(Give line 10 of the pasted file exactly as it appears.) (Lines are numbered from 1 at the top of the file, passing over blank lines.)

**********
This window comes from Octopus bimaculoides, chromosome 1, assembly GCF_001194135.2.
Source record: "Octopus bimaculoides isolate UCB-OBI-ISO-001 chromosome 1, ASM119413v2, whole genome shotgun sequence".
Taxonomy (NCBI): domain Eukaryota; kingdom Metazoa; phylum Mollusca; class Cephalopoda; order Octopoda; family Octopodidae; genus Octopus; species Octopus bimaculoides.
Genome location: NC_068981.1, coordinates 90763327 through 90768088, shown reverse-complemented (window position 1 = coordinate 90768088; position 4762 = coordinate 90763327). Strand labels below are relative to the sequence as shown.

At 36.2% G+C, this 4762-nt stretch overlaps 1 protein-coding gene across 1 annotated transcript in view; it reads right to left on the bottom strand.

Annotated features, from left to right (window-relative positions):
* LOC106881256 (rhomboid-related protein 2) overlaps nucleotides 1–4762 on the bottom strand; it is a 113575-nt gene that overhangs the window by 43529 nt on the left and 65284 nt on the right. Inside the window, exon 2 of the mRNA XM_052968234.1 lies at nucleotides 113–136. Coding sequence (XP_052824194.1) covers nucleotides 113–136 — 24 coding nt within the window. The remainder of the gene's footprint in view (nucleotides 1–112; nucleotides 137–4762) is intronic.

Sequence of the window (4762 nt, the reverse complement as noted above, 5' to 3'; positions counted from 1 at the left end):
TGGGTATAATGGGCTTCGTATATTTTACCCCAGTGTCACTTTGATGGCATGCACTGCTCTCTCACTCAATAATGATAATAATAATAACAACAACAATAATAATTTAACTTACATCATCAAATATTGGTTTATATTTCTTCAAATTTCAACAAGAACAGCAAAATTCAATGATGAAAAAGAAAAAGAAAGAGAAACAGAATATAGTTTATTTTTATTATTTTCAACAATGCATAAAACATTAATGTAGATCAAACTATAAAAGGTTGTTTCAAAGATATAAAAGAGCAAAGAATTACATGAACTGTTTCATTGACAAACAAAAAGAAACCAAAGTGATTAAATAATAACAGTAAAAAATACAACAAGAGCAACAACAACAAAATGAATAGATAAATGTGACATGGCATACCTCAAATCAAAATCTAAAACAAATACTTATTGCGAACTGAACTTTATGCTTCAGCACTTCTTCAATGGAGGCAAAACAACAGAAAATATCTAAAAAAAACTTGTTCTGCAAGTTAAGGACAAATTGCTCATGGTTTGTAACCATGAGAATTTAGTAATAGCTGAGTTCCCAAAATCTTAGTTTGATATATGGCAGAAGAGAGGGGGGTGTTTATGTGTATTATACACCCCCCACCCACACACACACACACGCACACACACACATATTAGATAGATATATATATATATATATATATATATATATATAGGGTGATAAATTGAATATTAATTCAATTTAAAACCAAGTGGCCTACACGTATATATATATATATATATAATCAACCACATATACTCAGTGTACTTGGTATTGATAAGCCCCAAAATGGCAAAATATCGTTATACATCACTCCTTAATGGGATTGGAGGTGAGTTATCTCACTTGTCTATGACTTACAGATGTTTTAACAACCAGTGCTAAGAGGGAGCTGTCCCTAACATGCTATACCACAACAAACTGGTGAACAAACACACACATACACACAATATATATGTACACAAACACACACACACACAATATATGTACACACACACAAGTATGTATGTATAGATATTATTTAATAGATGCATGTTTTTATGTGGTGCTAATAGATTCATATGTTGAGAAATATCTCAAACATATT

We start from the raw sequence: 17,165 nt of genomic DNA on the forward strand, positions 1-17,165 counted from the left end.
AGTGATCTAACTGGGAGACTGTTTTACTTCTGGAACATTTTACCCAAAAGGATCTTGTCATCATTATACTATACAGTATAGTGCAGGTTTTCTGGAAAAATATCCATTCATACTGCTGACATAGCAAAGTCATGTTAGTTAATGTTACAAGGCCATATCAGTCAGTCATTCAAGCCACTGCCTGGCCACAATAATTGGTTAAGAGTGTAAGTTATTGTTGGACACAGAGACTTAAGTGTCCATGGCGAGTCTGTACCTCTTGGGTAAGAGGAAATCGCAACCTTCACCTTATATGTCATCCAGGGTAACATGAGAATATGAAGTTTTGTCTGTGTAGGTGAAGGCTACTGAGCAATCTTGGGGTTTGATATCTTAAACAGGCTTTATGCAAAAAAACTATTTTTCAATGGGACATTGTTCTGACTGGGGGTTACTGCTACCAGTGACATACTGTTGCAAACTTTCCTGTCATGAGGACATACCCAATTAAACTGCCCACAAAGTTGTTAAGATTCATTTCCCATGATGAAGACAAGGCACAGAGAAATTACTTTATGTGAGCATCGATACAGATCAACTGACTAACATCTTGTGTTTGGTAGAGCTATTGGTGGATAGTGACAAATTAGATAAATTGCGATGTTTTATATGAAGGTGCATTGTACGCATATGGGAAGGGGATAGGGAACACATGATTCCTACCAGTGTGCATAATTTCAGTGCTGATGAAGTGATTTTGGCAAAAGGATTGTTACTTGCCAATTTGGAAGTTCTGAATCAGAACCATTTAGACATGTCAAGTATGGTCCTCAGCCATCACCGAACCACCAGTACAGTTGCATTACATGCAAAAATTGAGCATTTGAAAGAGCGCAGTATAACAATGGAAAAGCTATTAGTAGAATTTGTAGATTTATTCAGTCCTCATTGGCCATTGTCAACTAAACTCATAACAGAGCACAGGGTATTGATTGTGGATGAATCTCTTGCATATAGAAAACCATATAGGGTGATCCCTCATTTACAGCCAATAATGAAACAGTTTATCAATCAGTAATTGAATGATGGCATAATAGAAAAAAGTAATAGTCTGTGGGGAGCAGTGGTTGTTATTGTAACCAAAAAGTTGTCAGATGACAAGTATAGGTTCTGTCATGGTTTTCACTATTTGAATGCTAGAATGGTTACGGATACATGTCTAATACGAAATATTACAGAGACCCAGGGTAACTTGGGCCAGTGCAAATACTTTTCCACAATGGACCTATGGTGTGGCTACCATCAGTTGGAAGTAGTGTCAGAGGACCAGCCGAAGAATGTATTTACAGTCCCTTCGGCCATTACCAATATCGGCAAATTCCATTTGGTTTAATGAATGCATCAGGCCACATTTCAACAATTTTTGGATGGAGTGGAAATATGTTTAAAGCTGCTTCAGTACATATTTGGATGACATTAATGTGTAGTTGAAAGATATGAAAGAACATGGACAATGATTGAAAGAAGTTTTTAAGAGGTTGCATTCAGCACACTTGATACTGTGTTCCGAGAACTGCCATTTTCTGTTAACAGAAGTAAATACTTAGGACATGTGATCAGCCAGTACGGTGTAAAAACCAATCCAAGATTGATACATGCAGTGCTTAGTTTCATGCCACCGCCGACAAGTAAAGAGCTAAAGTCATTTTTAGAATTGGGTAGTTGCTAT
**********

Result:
We start from the raw sequence: 17,165 nt of genomic DNA on the forward strand, positions 1-17,165 counted from the left end.